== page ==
- The halo error: This is overvaluing and/or undervaluing subordinates’ performances based on their personality. Every personality has its strengths and weaknesses. Assertive people aren’t necessarily more productive than quiet people.
- The recency error: This is overvaluing and/or undervaluing subordinates’ performances based on their recent activities. This is why it is important to file every commendation/warning involving the employee.
- The similarity error: This is overvaluing and/or undervaluing subordinates’ performances based on familiarity/state of the relationship with the supervisor. A review is to objective – a tool to build, not a weapon to destroy. There should be not favoritism in the workplace either, well, at least not when objectivity is required.
Finally, this goes without saying, but employees are individuals and should be reviewed based on their merits or lack thereof, not who/what they are. Please do not ever make concessions or deductions on the basis of age, color, disability, gender or tribe of an employee.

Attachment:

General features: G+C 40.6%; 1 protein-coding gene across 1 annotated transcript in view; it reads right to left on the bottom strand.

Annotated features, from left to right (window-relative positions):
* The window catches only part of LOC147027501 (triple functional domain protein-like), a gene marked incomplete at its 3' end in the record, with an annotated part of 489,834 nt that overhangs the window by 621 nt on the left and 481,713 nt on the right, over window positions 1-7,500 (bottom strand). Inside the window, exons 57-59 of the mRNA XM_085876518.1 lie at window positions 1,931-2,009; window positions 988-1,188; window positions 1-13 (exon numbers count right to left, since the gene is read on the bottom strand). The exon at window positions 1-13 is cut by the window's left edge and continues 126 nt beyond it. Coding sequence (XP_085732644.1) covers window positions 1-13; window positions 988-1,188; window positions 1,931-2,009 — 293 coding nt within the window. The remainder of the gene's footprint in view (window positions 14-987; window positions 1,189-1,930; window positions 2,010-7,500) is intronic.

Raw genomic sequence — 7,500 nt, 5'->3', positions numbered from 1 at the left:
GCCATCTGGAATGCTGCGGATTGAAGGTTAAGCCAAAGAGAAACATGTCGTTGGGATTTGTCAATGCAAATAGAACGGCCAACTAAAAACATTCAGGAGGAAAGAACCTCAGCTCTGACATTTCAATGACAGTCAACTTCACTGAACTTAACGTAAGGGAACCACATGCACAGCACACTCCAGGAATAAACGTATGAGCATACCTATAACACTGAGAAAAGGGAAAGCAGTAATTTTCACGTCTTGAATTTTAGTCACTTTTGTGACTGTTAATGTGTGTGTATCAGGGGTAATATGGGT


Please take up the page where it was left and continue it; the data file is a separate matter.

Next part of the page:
With the help of technology, nowadays it is difficult to separate between personal life and work life.
Trying to find a balance between work expectations and life expectations makes a lot of employees stressed. Optimal stress brings out the best performance, but high stress, as well as low stress, is bad for health and overall well being of an individual. Common stressors, irrespective of industries include ailments, bad supervisors, family issues, financial issues, personal distress, personal injuries, task deadlines, and technological malfunctions. The long-term affects of stress can either be psychological and physiological. Psychological consequences of stress include anger, depression, irritability, psychotic breaks, and resentment. Physiological consequences include burnouts, heart complications, high blood pressure, and ulcers. Both may have adverse effects of the quality of life of employees.
As a business owner/supervisor, it is your responsibility to help stressed workers find middle ground in which they can perform optimally. Some ways to help employees deal with long-term stress is through peer counseling or hiring psychologists in additional to the on-site/close proximity medical team(s), encouraging exercise through use of available company facilities/fitness programs, and the implementation of mandatory sick days or stress leaves (with or without pay) depending on the stressor.
As an employee, the key to a balanced life is quantity at work, quality at home. What that simply means is